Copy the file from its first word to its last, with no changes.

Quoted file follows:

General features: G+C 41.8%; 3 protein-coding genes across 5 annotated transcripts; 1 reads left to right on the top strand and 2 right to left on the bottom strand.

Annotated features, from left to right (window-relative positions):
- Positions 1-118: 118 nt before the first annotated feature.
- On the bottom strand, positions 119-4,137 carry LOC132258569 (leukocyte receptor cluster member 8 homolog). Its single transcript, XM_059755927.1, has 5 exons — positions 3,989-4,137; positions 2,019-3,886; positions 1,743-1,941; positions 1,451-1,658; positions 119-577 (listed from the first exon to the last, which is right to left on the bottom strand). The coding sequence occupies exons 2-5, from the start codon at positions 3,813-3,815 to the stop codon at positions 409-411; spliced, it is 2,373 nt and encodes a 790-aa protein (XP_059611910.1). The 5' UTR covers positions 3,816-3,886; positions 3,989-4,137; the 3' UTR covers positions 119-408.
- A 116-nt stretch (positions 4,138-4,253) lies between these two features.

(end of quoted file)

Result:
General features: G+C 41.8%; 3 protein-coding genes across 5 annotated transcripts; 1 reads left to right on the top strand and 2 right to left on the bottom strand.

Annotated features, from left to right (window-relative positions):
- Positions 1-118: 118 nt before the first annotated feature.
- On the bottom strand, positions 119-4,137 carry LOC132258569 (leukocyte receptor cluster member 8 homolog). Its single transcript, XM_059755927.1, has 5 exons — positions 3,989-4,137; positions 2,019-3,886; positions 1,743-1,941; positions 1,451-1,658; positions 119-577 (listed from the first exon to the last, which is right to left on the bottom strand). The coding sequence occupies exons 2-5, from the start codon at positions 3,813-3,815 to the stop codon at positions 409-411; spliced, it is 2,373 nt and encodes a 790-aa protein (XP_059611910.1). The 5' UTR covers positions 3,816-3,886; positions 3,989-4,137; the 3' UTR covers positions 119-408.
- A 116-nt stretch (positions 4,138-4,253) lies between these two features.